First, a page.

Repetition of the dismantling of the statue for the film Октябрь in 1927. Photo by Alexandr Tartakovsky, Советское Фото 1977/12
The cathedral was left thirteen more years. During this time, the idea of the building intended for its place, the Palace of Soviets gradually unfolded and became more and more monumental. This development process has been studied in detail, and a thought-provoking post of the history of ideas could be written on it.
Stalin opened in 1931 the design contest for the Palace of Soviets. 272 plans arrived, including 24 foreigners, and such names as Le Corbusier, Walter Gropius or Albert Kahn. The jury – also chaired by Stalin – chose three winners, Boris Iofan, Ivan Zholtovsky and a young British architect, Hector Hamilton. A common characteristic of all three was that they definitely turned away from the avant-garde architecture of the 20s, and represented that eclectic Neo-classical style whose mature version, called “Stalin Baroque”, became the dominant style from the 30s on. Stalin was therefore bitterly reproached by European avant-garde architects. Le Corbusier and Sigfried Giedion, leader of the CIAM declared that “this decision of the jury is an open attack against and a tragic betrayal of the spirit of the Revolution and of the Five-year plan.”
Stalin, who was not shaken by the bitter words, chose the plan by Boris Iofan, on which he recommended a number of changes.
The plan by Boris Iofan approved by Stalin in 1931. A monumental statue of Lenin replaced the originally planned statue of the proletarian
The content of the tender can be imagined from the project versions below:
The Palace of Soviets with its 425 meters was intended as the tallest building of Europe, and even now it would be higher by over 100 meters than the Federal Tower intended as the highest building in Russia when completed. Its proportions can be appreciated from the following designs:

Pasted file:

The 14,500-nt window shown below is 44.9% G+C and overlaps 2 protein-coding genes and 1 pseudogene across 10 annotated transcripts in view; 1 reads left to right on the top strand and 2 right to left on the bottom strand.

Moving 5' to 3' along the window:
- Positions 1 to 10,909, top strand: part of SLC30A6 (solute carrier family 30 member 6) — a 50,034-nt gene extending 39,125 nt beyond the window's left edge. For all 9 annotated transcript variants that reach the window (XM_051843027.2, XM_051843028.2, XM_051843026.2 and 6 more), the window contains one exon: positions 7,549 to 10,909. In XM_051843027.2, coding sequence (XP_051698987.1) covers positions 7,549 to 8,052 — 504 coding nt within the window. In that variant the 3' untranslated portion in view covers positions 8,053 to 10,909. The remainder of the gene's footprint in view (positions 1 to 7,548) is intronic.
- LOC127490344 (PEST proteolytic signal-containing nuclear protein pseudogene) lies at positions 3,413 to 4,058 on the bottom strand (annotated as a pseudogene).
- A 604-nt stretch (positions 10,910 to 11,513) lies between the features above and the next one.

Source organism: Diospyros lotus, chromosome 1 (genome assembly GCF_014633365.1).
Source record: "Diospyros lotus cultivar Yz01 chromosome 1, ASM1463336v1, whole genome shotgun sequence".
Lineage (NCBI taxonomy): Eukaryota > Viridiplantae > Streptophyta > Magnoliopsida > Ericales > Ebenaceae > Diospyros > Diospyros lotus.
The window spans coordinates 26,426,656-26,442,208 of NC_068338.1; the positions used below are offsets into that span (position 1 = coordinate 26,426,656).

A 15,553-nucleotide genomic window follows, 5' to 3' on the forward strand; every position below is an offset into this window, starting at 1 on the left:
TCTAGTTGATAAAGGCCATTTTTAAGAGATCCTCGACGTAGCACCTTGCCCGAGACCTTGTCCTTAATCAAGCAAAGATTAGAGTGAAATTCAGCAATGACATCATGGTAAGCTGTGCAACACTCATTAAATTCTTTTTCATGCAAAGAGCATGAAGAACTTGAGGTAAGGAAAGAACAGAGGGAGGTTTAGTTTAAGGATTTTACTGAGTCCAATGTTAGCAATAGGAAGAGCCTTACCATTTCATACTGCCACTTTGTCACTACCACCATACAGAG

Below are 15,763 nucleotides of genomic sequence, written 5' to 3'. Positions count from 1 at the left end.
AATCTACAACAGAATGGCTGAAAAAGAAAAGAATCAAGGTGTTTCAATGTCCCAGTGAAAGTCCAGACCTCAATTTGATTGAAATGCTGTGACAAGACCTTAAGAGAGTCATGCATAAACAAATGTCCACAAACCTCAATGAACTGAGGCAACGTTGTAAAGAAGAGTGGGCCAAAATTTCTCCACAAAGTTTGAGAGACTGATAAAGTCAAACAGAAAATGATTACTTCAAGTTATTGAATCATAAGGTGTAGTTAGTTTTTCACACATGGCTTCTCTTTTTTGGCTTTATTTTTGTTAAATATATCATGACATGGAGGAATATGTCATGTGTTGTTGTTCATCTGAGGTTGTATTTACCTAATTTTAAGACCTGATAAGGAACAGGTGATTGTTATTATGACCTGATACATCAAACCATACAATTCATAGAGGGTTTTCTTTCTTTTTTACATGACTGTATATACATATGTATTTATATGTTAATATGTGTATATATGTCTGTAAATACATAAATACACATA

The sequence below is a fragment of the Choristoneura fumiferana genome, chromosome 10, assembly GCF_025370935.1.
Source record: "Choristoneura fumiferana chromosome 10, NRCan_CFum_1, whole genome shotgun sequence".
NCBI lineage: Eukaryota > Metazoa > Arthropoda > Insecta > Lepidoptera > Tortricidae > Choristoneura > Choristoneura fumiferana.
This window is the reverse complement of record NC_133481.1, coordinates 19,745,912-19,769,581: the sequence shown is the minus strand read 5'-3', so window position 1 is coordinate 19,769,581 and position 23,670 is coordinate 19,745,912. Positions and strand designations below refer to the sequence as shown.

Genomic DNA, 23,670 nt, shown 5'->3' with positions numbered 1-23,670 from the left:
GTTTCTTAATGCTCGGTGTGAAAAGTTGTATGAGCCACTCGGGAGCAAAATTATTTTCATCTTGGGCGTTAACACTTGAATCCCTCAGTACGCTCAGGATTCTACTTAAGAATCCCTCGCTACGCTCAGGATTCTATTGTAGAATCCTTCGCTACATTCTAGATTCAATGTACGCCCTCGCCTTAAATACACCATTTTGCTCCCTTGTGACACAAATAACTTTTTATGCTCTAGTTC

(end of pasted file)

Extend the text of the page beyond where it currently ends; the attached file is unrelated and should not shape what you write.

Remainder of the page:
The Christ the Savior Cathedral compared to the Spas na Boru church in the Kremlin (founded 1330, demolished in 1851) and to the Great Ivan bell tower (1508). Design by N. V. Dmitriev, 1851. Below: the relation of the Palace of the Soviets compared to the Christ the Savior Cathedral
The Christ the Savior cathedral was blown up after the approval of the plans. Only to clean up the debris required a year. The undamaged parts of its marble cladding were used to cover the walls of the nearby metro station, named after the Palace of the Soviets and renamed Kropotkinskaya only in 1957 when they abandoned the plan of the palace. Its benches were taken to the Novokuznetskaya metro station. The portions of the marble cover decorated with the names of the heroes of the Great Patriotic War of 1812 were used to pave the roads in Moscow’s parks.
Laying the foundations of the Palace of the Soviets. This photo was published on the Russian web just a few days ago
The foundations were laid by 1939, but the constructiion of the first level stopped at the outbreak of the war. Its iron structure was used in 1941-42 to protect the city, and its foundation was filled with groundwater. After the war they planned to take it up again, and Stalin in 1947 ordered the construction of the “high houses” or “the Seven Sisters” so that they focused to their “mother”, the Palace of the Soviets as their ideal center, and their silhouette was referenced to the skyline of the nonexistent building.
Location of the “Seven Sisters” and the (nonexistent) Palace of Soviets (number 5) from Высотные здания в Москве (Skyscrapers in Moscow, 1947)
The building, however, was never touched again. In 1958 the Soviet leadership finally officially resigned from it. Its remains were turned into the largest outdoor swimming pool in the city.
In 1990 the Soviet leadership gave permission to the rebuilding of the cathedral, solicited from the late 1980s. The new church was built over ten years, and it was consecrated on 19 August 2000, the feast of Transfiguration
This cathedral is of course not identical with the one demolished in 1931 any more. While maintaining the main lines, a large number of – often politically motivated – changes were introduced during these ten years. Their interpretation, however, just like the period between 1918 and 1931, requires a separate post.
Enlarging the map